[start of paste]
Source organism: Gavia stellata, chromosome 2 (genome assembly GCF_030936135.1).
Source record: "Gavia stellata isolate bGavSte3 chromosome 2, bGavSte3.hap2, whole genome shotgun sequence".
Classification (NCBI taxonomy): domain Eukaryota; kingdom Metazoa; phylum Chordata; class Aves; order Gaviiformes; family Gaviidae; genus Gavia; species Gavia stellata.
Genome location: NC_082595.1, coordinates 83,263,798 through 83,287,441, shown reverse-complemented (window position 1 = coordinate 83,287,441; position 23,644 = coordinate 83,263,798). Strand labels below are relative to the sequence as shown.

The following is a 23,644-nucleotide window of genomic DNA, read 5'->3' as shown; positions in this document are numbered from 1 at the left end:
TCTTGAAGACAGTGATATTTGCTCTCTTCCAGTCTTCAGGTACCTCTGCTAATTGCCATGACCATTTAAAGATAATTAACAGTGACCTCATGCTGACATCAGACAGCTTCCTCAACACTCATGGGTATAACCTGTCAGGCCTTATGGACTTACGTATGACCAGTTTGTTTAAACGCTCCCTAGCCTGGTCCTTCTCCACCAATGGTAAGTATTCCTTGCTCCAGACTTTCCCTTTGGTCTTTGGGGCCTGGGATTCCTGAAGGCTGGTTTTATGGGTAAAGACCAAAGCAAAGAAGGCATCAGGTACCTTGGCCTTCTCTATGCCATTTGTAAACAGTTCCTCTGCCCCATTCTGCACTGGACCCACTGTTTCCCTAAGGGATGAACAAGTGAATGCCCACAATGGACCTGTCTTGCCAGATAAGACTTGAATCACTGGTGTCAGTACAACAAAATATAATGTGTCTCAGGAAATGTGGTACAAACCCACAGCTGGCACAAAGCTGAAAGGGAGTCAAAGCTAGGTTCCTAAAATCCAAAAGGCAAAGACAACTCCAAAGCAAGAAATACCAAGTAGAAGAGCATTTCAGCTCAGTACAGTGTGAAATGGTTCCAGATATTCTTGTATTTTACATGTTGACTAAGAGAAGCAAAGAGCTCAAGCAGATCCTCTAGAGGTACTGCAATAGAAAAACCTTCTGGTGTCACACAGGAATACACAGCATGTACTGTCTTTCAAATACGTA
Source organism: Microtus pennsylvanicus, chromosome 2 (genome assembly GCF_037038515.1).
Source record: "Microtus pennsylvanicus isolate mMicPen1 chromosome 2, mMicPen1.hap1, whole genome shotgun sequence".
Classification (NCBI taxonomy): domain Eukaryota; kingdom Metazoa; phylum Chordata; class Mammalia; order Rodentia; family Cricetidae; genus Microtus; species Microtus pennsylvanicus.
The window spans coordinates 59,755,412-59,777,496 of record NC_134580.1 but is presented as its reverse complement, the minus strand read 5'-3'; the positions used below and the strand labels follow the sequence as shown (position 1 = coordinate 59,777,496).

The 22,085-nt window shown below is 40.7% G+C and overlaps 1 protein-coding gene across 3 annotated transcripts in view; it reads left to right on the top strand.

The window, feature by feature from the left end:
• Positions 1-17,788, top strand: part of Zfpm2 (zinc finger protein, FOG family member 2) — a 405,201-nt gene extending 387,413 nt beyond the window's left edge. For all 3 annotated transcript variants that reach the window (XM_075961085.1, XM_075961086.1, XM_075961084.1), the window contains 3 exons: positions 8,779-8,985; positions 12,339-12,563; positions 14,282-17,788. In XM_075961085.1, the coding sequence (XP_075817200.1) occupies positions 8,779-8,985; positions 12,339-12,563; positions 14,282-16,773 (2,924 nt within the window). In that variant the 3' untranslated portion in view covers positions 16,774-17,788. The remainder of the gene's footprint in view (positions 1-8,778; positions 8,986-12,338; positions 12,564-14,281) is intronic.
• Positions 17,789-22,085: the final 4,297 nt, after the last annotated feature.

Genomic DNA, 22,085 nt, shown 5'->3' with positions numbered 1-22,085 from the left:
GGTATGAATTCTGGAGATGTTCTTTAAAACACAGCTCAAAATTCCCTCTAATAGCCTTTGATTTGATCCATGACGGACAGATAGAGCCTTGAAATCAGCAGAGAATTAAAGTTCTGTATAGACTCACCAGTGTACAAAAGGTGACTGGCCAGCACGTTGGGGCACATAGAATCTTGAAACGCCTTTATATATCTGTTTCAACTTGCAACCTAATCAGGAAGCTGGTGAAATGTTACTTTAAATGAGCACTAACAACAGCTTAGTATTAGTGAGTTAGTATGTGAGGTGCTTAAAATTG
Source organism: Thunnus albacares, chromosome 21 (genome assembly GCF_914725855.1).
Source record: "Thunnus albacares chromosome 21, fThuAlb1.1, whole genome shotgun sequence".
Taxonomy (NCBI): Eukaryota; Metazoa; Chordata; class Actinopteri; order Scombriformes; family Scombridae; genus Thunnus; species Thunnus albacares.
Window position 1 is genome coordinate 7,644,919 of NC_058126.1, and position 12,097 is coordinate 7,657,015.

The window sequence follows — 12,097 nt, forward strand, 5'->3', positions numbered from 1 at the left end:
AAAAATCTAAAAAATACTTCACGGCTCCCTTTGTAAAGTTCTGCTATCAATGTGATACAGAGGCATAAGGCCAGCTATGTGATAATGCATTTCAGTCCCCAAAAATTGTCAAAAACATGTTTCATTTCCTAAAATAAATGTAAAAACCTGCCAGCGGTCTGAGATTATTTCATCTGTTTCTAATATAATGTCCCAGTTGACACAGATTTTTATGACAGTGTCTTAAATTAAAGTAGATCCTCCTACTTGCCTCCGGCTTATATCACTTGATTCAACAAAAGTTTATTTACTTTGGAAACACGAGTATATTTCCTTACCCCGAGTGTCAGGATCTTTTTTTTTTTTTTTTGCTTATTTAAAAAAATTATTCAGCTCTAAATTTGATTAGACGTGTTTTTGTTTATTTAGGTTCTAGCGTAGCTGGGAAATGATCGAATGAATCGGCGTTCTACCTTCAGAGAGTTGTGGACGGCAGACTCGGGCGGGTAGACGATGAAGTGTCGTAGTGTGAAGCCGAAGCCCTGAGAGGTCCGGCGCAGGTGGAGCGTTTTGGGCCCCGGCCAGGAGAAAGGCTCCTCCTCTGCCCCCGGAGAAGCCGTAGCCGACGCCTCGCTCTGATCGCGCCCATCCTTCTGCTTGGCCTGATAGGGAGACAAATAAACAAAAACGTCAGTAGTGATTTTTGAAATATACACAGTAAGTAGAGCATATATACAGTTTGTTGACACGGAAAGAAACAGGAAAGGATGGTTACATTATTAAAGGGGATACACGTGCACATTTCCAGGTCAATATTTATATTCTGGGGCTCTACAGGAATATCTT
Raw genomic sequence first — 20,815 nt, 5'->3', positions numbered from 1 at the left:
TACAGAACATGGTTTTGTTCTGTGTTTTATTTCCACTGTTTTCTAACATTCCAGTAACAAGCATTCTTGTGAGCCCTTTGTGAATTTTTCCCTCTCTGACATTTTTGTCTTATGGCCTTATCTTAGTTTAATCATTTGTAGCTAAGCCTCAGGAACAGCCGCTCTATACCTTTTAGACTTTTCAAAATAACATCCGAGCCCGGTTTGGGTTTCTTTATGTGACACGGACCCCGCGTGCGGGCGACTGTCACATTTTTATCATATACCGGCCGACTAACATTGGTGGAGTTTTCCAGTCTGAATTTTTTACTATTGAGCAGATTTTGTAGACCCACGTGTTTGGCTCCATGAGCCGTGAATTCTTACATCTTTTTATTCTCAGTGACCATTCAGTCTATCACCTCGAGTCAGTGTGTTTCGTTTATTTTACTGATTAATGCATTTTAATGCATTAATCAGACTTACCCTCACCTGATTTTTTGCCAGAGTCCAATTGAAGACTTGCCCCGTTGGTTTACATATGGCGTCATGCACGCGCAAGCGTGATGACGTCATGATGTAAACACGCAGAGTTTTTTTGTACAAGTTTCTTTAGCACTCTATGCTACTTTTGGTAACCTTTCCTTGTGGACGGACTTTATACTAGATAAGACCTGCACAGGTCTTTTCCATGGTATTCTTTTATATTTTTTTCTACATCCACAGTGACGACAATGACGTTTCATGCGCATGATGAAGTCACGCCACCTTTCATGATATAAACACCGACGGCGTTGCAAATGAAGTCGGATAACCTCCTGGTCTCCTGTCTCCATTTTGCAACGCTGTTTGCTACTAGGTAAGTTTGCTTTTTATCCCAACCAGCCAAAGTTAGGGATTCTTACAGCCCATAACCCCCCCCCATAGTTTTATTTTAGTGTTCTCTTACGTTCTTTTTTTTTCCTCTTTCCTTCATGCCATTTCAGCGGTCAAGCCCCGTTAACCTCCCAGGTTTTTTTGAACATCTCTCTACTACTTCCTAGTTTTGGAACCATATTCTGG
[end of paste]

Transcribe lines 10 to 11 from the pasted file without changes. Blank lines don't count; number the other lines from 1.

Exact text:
The window spans coordinates 59,755,412-59,777,496 of record NC_134580.1 but is presented as its reverse complement, the minus strand read 5'-3'; the positions used below and the strand labels follow the sequence as shown (position 1 = coordinate 59,777,496).

The 22,085-nt window shown below is 40.7% G+C and overlaps 1 protein-coding gene across 3 annotated transcripts in view; it reads left to right on the top strand.